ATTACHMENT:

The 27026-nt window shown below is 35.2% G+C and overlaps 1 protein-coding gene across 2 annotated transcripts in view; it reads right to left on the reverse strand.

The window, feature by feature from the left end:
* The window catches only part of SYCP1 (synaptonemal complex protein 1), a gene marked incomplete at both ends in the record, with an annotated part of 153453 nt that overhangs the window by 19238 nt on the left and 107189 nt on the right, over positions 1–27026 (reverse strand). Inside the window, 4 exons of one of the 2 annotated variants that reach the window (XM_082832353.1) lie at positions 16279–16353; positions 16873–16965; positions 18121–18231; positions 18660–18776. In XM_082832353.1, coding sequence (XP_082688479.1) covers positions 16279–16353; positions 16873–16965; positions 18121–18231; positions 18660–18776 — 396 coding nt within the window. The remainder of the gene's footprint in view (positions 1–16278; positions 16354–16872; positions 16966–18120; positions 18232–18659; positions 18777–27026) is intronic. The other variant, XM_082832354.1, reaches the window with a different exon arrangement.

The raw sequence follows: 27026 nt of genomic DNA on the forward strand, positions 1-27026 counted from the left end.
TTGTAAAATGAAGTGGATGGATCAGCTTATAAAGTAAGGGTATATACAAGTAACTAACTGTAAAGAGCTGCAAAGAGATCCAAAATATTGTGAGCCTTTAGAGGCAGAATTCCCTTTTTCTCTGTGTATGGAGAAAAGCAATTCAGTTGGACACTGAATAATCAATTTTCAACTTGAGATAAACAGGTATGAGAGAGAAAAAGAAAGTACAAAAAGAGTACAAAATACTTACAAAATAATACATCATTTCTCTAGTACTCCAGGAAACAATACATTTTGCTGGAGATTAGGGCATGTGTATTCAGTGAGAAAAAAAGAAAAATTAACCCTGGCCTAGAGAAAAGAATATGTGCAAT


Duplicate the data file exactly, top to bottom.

The 27026-nt window shown below is 35.2% G+C and overlaps 1 protein-coding gene across 2 annotated transcripts in view; it reads right to left on the reverse strand.

The window, feature by feature from the left end:
* The window catches only part of SYCP1 (synaptonemal complex protein 1), a gene marked incomplete at both ends in the record, with an annotated part of 153453 nt that overhangs the window by 19238 nt on the left and 107189 nt on the right, over positions 1–27026 (reverse strand). Inside the window, 4 exons of one of the 2 annotated variants that reach the window (XM_082832353.1) lie at positions 16279–16353; positions 16873–16965; positions 18121–18231; positions 18660–18776. In XM_082832353.1, coding sequence (XP_082688479.1) covers positions 16279–16353; positions 16873–16965; positions 18121–18231; positions 18660–18776 — 396 coding nt within the window. The remainder of the gene's footprint in view (positions 1–16278; positions 16354–16872; positions 16966–18120; positions 18232–18659; positions 18777–27026) is intronic. The other variant, XM_082832354.1, reaches the window with a different exon arrangement.

The raw sequence follows: 27026 nt of genomic DNA on the forward strand, positions 1-27026 counted from the left end.
TTGTAAAATGAAGTGGATGGATCAGCTTATAAAGTAAGGGTATATACAAGTAACTAACTGTAAAGAGCTGCAAAGAGATCCAAAATATTGTGAGCCTTTAGAGGCAGAATTCCCTTTTTCTCTGTGTATGGAGAAAAGCAATTCAGTTGGACACTGAATAATCAATTTTCAACTTGAGATAAACAGGTATGAGAGAGAAAAAGAAAGTACAAAAAGAGTACAAAATACTTACAAAATAATACATCATTTCTCTAGTACTCCAGGAAACAATACATTTTGCTGGAGATTAGGGCATGTGTATTCAGTGAGAAAAAAAGAAAAATTAACCCTGGCCTAGAGAAAAGAATATGTGCAAT